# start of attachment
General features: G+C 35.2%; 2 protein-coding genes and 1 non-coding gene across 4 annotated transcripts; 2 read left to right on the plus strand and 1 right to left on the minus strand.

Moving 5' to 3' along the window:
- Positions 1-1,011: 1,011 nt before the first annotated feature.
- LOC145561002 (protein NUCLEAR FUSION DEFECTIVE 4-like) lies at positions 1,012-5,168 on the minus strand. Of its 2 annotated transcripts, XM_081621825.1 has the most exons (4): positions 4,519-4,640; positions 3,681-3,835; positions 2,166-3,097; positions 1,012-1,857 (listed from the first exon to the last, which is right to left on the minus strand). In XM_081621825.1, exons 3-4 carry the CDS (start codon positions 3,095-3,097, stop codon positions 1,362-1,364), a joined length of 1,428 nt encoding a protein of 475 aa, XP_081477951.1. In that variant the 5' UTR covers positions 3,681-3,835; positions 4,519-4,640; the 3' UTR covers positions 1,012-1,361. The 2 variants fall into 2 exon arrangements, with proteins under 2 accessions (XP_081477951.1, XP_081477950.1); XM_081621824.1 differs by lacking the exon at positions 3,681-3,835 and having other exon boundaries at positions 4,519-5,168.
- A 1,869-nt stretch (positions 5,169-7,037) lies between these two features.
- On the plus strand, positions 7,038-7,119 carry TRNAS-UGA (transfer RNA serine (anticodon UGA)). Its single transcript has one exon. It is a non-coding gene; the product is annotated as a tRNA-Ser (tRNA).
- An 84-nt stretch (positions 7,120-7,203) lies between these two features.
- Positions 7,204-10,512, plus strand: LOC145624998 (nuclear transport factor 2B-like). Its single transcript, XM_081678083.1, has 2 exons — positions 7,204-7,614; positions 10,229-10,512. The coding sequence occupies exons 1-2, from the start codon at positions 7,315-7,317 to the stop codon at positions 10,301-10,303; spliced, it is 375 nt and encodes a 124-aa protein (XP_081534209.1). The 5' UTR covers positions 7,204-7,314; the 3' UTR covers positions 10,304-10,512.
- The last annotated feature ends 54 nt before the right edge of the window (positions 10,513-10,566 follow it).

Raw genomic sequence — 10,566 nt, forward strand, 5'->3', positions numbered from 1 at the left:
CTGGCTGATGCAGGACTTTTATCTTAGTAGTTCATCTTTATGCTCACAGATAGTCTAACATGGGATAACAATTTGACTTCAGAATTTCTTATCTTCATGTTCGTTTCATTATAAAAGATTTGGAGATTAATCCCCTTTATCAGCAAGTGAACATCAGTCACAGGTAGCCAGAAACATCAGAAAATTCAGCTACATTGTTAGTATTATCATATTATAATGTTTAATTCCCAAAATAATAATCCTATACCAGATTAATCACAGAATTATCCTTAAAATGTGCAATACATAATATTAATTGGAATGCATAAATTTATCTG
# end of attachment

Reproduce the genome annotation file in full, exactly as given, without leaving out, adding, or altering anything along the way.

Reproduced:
General features: G+C 35.2%; 2 protein-coding genes and 1 non-coding gene across 4 annotated transcripts; 2 read left to right on the plus strand and 1 right to left on the minus strand.

Moving 5' to 3' along the window:
- Positions 1-1,011: 1,011 nt before the first annotated feature.
- LOC145561002 (protein NUCLEAR FUSION DEFECTIVE 4-like) lies at positions 1,012-5,168 on the minus strand. Of its 2 annotated transcripts, XM_081621825.1 has the most exons (4): positions 4,519-4,640; positions 3,681-3,835; positions 2,166-3,097; positions 1,012-1,857 (listed from the first exon to the last, which is right to left on the minus strand). In XM_081621825.1, exons 3-4 carry the CDS (start codon positions 3,095-3,097, stop codon positions 1,362-1,364), a joined length of 1,428 nt encoding a protein of 475 aa, XP_081477951.1. In that variant the 5' UTR covers positions 3,681-3,835; positions 4,519-4,640; the 3' UTR covers positions 1,012-1,361. The 2 variants fall into 2 exon arrangements, with proteins under 2 accessions (XP_081477951.1, XP_081477950.1); XM_081621824.1 differs by lacking the exon at positions 3,681-3,835 and having other exon boundaries at positions 4,519-5,168.
- A 1,869-nt stretch (positions 5,169-7,037) lies between these two features.
- On the plus strand, positions 7,038-7,119 carry TRNAS-UGA (transfer RNA serine (anticodon UGA)). Its single transcript has one exon. It is a non-coding gene; the product is annotated as a tRNA-Ser (tRNA).
- An 84-nt stretch (positions 7,120-7,203) lies between these two features.
- Positions 7,204-10,512, plus strand: LOC145624998 (nuclear transport factor 2B-like). Its single transcript, XM_081678083.1, has 2 exons — positions 7,204-7,614; positions 10,229-10,512. The coding sequence occupies exons 1-2, from the start codon at positions 7,315-7,317 to the stop codon at positions 10,301-10,303; spliced, it is 375 nt and encodes a 124-aa protein (XP_081534209.1). The 5' UTR covers positions 7,204-7,314; the 3' UTR covers positions 10,304-10,512.
- The last annotated feature ends 54 nt before the right edge of the window (positions 10,513-10,566 follow it).

Raw genomic sequence — 10,566 nt, forward strand, 5'->3', positions numbered from 1 at the left:
CTGGCTGATGCAGGACTTTTATCTTAGTAGTTCATCTTTATGCTCACAGATAGTCTAACATGGGATAACAATTTGACTTCAGAATTTCTTATCTTCATGTTCGTTTCATTATAAAAGATTTGGAGATTAATCCCCTTTATCAGCAAGTGAACATCAGTCACAGGTAGCCAGAAACATCAGAAAATTCAGCTACATTGTTAGTATTATCATATTATAATGTTTAATTCCCAAAATAATAATCCTATACCAGATTAATCACAGAATTATCCTTAAAATGTGCAATACATAATATTAATTGGAATGCATAAATTTATCTG